Either too much is assumed about the human condition or too little discussion takes place about it. And not enough is said when discussion does focus on the human condition. Yet, the human condition is not as complex as frequently considered, nor can it be oversimplified (narrowed) down to sin as sin is commonly perceived. In God’s strategic shift with the Samaritan woman, he connected her to God’s whole. Yet, when he addressed her human condition, he did not point out her moral-ethical sin. Rather he focused on her fragmentation culturally, religiously, as a person and in her relationships needing to be made whole.

            If the gospel involves the fulfillment of God’s thematic relational response to the human condition, then in order to fully receive, whole-ly claim and completely proclaim the gospel, we need to understand the human condition. If we do not, or cannot, account for the human condition, what exactly is our good news and to what is it significant? Certainly, the human condition remains unchanged without the gospel; but the gospel is not good news without the human condition. God’s response is relationally specific so it cannot be generalized. What then is God responding to in his thematic action? Just as the gospel antecedes the incarnation, the whole of God’s relational response emerged from the beginning.

            Adding to our previous discussion on creation, we cannot address what holds the person and persons together in the innermost without defining persons from both the inner out and the qualitative function of their heart in the primacy of relationships. This constitutes the whole person created in the qualitative image of God and in the relational likeness of the whole of God. Therefore, by this created nature the person must not be seen in fragmentary parts (soul, mind, body) or the whole person is reduced, which is the inevitable consequence of an outer-in approach to defining the person. This distinction is critical to make in our theological anthropology and irreplaceable to distinguish the human condition that God responds to. Without the function of the heart, the whole person from inner out created by God is reduced to function from outer in, distant or separated from the heart. This functional condition was ongoingly critiqued by God and responded to for the inner-out change necessary to be whole (e.g. Gen 6:5-6; Dt 10:16; 30:6; 1 Sam 16:7; Isa 29:13; Jer 12:2; Eze 11:19; 18:31; 33:31; Joel 2:12-13).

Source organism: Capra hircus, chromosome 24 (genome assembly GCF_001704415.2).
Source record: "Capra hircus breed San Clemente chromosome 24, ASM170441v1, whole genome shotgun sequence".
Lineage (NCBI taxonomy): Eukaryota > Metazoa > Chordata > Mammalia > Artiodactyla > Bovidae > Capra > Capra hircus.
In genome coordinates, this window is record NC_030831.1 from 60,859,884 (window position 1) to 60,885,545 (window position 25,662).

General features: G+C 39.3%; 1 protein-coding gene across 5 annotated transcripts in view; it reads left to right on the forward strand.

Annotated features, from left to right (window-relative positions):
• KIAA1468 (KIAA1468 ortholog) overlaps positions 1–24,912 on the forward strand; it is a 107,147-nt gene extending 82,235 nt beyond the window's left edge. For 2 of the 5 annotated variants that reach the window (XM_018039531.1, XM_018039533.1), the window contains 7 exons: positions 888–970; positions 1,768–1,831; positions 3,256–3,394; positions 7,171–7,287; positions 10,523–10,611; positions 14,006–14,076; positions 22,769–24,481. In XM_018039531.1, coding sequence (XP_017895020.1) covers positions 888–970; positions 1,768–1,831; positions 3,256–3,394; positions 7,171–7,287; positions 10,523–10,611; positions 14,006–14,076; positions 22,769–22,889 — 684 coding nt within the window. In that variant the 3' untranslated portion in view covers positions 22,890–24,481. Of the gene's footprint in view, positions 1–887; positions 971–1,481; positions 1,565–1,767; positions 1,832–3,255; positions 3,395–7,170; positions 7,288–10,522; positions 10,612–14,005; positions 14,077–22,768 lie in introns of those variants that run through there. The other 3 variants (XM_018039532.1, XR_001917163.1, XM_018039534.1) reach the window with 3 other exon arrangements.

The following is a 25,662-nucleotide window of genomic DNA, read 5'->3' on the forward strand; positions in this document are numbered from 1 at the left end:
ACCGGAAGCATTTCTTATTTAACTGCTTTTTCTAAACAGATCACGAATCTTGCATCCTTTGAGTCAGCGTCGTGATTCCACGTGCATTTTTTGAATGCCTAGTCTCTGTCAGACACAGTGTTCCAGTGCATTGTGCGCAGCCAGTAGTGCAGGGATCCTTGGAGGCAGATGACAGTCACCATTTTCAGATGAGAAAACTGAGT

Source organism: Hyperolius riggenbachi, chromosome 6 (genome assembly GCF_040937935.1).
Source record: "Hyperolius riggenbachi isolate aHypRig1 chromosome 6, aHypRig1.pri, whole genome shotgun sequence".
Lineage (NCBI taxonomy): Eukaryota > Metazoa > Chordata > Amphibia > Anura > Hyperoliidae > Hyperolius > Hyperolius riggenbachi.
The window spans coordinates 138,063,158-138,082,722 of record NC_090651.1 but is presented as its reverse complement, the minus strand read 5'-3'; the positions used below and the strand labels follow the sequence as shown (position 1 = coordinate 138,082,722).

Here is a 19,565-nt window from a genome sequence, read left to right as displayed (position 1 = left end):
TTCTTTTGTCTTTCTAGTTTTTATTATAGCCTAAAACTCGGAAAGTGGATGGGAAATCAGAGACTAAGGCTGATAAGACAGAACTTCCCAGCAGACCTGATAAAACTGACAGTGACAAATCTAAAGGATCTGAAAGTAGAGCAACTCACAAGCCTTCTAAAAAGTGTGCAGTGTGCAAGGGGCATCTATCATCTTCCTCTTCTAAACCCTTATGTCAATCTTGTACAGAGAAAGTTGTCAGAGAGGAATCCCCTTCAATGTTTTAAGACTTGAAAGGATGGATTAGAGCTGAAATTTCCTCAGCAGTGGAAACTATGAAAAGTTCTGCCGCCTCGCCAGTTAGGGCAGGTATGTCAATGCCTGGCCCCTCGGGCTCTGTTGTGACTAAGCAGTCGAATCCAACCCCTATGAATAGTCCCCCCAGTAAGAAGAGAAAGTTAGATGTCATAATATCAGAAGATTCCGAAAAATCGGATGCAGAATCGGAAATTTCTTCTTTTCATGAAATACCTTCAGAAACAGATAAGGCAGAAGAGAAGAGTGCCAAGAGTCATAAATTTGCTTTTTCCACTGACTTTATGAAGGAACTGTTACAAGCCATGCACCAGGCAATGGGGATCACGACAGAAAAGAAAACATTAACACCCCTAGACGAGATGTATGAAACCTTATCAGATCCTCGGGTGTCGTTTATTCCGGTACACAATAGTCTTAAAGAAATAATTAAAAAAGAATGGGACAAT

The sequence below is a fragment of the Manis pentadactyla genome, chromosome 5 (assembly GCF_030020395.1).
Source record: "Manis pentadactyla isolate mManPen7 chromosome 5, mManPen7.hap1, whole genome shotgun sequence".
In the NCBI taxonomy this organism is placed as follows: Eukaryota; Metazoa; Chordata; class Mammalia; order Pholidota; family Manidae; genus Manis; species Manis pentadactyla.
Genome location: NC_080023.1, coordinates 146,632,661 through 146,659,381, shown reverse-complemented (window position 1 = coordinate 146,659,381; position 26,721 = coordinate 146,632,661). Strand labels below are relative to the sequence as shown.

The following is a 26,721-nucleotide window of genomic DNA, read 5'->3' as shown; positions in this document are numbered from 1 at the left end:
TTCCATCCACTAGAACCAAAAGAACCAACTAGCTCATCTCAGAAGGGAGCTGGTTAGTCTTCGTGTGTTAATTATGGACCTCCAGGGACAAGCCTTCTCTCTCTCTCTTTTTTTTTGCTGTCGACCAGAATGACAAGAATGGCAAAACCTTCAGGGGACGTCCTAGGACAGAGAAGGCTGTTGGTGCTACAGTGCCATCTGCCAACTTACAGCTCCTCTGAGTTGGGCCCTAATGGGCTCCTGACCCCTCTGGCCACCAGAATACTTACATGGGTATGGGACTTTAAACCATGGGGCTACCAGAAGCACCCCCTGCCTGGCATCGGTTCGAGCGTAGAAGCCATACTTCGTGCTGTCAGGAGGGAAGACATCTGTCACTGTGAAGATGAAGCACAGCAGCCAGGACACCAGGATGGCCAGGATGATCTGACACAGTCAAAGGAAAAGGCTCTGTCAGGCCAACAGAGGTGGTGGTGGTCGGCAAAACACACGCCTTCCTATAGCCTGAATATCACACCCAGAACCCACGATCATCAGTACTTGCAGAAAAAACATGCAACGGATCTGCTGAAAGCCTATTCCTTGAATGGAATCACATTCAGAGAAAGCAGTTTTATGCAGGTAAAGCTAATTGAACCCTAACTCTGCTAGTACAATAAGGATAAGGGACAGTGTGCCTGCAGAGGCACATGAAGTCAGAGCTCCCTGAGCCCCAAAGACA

The fragmentation of the person to outer in emerged from the beginning. In the primordial garden a critical dynamic took place that is insufficient to understand merely as the sin of disobedience. Along with being created as a whole person with a qualitative heart for integral function from inner out, the human person in the qualitative image of God was not created to be isolated, separated, alone from other persons, that is, to be apart from the whole of relationships together in likeness of the relational ontology of the whole of God—the condition of which God made conclusive “is not good, pleasant, beautiful, delightful, precious, correct, righteous” (all meanings of tob) for the person to be and function in (Gen 2:18). God responded at creation to create wholeness in human persons by the inseparable and integral function of the whole person from inner out in the qualitative image of God and of whole persons in the relationships together necessary to be whole in the relational likeness of God. Wholeness is the irreducible and nonnegotiable created ontology and function of both the qualitative and the relational. And anything less and any substitute for the human person and persons together are reductions of creation and contrary to God’s creative action, as well as in conflict with God’s relational response for the whole of persons. This condition is what unfolds in the primordial garden.